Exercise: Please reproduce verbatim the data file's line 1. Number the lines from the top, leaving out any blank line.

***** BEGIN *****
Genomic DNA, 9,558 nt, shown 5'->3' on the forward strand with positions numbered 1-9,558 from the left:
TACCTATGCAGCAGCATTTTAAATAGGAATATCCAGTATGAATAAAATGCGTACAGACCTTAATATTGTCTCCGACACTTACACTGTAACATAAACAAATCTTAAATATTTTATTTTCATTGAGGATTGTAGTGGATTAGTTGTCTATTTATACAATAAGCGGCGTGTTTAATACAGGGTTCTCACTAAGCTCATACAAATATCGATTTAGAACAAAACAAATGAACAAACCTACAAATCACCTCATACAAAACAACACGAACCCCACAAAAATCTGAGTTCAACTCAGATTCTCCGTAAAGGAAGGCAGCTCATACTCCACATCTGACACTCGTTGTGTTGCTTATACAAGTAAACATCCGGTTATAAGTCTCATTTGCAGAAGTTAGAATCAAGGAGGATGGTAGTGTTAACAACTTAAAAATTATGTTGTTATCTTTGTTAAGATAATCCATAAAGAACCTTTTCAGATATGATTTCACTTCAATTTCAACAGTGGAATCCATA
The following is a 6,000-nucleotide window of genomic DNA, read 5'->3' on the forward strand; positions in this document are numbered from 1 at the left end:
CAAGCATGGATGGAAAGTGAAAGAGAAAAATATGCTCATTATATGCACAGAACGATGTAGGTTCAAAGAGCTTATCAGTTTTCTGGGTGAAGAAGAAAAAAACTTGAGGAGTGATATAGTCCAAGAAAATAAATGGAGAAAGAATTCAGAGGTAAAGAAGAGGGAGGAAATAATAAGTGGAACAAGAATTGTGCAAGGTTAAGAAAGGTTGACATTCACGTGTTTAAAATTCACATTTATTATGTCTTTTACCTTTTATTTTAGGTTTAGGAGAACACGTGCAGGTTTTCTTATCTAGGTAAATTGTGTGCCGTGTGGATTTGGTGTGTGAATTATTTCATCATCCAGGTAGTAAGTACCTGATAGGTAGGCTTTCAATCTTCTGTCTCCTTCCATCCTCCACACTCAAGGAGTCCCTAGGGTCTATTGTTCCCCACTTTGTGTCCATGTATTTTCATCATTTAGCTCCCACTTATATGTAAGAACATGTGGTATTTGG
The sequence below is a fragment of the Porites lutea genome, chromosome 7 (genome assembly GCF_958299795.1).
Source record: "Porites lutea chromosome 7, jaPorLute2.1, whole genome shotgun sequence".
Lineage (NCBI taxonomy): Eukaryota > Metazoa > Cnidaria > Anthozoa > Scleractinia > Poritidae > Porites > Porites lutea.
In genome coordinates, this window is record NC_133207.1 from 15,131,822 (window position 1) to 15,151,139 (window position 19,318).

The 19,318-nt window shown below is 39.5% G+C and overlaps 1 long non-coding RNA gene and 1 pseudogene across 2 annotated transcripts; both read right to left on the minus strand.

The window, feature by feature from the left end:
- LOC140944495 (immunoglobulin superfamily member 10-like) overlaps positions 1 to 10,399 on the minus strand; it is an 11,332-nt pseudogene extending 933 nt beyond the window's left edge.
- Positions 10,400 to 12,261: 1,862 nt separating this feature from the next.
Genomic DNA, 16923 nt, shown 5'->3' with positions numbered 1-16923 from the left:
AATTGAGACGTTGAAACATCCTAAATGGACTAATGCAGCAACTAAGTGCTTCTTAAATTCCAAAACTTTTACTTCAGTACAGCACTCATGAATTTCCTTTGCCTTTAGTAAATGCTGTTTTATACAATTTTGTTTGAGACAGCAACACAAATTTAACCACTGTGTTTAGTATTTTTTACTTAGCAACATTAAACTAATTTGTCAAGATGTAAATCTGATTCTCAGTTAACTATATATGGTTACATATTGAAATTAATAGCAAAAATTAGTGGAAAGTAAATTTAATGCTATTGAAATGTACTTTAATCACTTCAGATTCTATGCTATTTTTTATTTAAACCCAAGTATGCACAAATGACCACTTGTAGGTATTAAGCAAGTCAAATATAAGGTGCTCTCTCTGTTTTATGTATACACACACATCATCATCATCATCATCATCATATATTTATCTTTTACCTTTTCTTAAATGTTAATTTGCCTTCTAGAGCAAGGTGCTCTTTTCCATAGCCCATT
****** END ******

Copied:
Genomic DNA, 9,558 nt, shown 5'->3' on the forward strand with positions numbered 1-9,558 from the left: